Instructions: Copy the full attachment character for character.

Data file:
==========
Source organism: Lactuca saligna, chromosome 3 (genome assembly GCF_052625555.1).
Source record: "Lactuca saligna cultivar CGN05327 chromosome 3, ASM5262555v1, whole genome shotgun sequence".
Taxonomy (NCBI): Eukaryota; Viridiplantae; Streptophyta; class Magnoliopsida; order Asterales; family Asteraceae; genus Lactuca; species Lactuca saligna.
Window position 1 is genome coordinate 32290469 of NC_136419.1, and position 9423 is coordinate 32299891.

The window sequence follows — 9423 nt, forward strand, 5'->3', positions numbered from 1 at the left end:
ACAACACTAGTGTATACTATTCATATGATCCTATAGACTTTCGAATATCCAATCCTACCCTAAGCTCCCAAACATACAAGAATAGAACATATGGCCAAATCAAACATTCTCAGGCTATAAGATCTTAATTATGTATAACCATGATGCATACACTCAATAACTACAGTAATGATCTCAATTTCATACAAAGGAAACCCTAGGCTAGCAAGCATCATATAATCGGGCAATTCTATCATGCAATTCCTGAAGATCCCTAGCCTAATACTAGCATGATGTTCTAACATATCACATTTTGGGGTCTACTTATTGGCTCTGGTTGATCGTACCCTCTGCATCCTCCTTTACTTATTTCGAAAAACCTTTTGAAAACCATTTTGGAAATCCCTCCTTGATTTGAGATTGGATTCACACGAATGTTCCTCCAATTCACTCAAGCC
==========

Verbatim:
Source organism: Lactuca saligna, chromosome 3 (genome assembly GCF_052625555.1).
Source record: "Lactuca saligna cultivar CGN05327 chromosome 3, ASM5262555v1, whole genome shotgun sequence".
Taxonomy (NCBI): Eukaryota; Viridiplantae; Streptophyta; class Magnoliopsida; order Asterales; family Asteraceae; genus Lactuca; species Lactuca saligna.
Window position 1 is genome coordinate 32290469 of NC_136419.1, and position 9423 is coordinate 32299891.

The window sequence follows — 9423 nt, forward strand, 5'->3', positions numbered from 1 at the left end:
ACAACACTAGTGTATACTATTCATATGATCCTATAGACTTTCGAATATCCAATCCTACCCTAAGCTCCCAAACATACAAGAATAGAACATATGGCCAAATCAAACATTCTCAGGCTATAAGATCTTAATTATGTATAACCATGATGCATACACTCAATAACTACAGTAATGATCTCAATTTCATACAAAGGAAACCCTAGGCTAGCAAGCATCATATAATCGGGCAATTCTATCATGCAATTCCTGAAGATCCCTAGCCTAATACTAGCATGATGTTCTAACATATCACATTTTGGGGTCTACTTATTGGCTCTGGTTGATCGTACCCTCTGCATCCTCCTTTACTTATTTCGAAAAACCTTTTGAAAACCATTTTGGAAATCCCTCCTTGATTTGAGATTGGATTCACACGAATGTTCCTCCAATTCACTCAAGCC